After lunch, captain Foxy parked us on top of where we had been before we departed to eat.  Now, all we could hope for was that the fish stuck around for us to get back.  Quickly, my pole bent over and I pulled up a nice sauger.  The sauger was a welcome sight because we could only catch one more walleye before we had to begin releasing them.  It didn’t take long before another angler caught a walleye, the last walleye we needed for the day.  Now that we had all the walleye we were allowed, it was down to catching the last few sauger to get our limit for the day.

With the winds picking up, we were down to needing just one more sauger.  The captains were communicating with one another, and decided for the safety of all on the water, they would convoy back to the Rainy River a little earlier than they had planned.  That left us with 30 minutes to catch one sauger.  In those 30 minutes, our poles continued to double over.  But, instead of catching that one much needed sauger, all we were catching were pesky walleyes in the 15 to 18-inch range, and a few that were 20 to 25-inches long that would have to had been released regardless.

It became a joke among us on the boat that the walleyes were becoming a nuisance, that all we needed was one sauger, but all we were catching were those pesky walleyes.  If you can’t catch the one sauger you need, I can’t think of a better way to fail than by catching a bunch of walleye.

Reluctantly, we had to pull anchor one fish shy of our limit.  But, no fish is worth your life, and the captains made a good call to put the safety of their passengers first and foremost.  The ride back was as rough as we expected.  It was nice to see all the captains working together, not leaving a boat behind.  If a boat were to breakdown in the middle of the lake alone, it would get very dangerous in a hurry.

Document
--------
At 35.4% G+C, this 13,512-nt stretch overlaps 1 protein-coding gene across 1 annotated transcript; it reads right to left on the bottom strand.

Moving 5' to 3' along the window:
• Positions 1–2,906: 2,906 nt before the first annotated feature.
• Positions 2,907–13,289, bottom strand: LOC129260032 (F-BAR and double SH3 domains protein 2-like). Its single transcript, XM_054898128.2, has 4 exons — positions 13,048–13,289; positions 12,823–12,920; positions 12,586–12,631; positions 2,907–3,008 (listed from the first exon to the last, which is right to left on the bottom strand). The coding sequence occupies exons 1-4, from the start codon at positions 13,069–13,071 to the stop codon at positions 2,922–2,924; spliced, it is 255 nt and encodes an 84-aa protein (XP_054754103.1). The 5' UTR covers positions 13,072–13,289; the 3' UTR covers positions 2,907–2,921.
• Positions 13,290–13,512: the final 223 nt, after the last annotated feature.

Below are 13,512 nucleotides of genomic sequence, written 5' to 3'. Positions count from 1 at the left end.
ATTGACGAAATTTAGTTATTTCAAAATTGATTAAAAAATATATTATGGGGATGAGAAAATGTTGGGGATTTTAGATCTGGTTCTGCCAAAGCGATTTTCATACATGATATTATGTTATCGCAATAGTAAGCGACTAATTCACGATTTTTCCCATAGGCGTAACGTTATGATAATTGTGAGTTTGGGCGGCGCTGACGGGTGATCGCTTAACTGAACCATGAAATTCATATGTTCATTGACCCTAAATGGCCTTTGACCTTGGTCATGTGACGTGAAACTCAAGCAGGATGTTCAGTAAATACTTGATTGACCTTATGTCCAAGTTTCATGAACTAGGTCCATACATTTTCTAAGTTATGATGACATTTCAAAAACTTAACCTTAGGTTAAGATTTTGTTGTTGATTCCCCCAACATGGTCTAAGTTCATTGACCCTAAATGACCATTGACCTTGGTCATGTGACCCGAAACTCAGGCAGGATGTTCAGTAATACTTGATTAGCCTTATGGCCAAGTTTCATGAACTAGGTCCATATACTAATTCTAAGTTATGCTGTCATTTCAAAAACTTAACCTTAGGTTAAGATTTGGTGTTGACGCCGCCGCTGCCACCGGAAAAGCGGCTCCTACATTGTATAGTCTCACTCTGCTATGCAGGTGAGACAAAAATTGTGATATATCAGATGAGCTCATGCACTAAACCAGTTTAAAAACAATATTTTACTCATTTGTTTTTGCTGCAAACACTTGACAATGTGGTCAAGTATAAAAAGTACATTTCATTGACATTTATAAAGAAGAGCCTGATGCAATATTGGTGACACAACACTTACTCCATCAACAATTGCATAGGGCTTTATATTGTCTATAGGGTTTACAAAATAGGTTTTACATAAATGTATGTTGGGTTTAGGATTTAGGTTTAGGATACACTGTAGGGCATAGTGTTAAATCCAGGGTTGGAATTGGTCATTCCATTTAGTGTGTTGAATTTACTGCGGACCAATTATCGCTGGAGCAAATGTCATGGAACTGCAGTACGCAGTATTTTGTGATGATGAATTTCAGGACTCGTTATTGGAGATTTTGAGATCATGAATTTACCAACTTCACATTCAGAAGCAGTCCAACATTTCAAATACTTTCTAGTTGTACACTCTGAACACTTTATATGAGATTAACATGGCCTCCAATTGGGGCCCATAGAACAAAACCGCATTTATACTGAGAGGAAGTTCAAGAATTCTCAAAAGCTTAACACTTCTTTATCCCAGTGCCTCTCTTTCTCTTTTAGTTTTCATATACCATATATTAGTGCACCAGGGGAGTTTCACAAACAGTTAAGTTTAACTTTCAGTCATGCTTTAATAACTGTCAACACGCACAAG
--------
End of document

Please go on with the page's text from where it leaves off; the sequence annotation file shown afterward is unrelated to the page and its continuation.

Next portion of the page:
The captains worked together to get us safely back to the resort

Our experience at Lake of the Woods was one I will never forget.  The accommodations at River Bend’s Resort were more than we could ask for.  The friendly staff, comfortable cabins, and delicious meals served in the restaurant were above are expectations.

It was great seeing the two resorts working together to make sure we had an enjoyable and productive day on the water.  Unlike some areas of the country I have fished before, there was no competition between lodges.  They have a very good working relationship among all the lodges in the area.

The part that impressed me the most was seeing how all the captains worked together to make sure all the boats made it safely off the water.  As I sit in the back of the boat and watched the string of vessels heading in, I got a sense of pride for these men and women who make it their job to ensure that we caught fish, but above all else, stay safe doing so.

If you have never fished Lake of the Woods for walleye, sauger or any other fish, you owe yourself the pleasure.  To get in touch with River Bend’s Resort, visit www.riversbendsresort.com.  Contact Border View at www.borderviewlodge.com.

For more information about Lake of the Woods, visit www.lakeofthewoodsmn.com.

Bring your children to share the memories.
Previous articleHow Trail Cameras Could Spook Bucks
Next articleGutless Field Dressing
Jason Houser
Jason Houser is an avid traditional bowhunter from Central Illinois who killed his first deer when he was nine years old. A full-time freelance writer since 2008, he has written for numerous national hunting magazines. Jason has hunted big game in 12 states with his bow, but his love will always be white-tailed deer and turkeys. He considers himself lucky to have a job he loves and a family who shares his passion for the outdoors. Jason writes full time and is on the pro staff of two archery companies; in his free time, he fishes and traps as much as possible.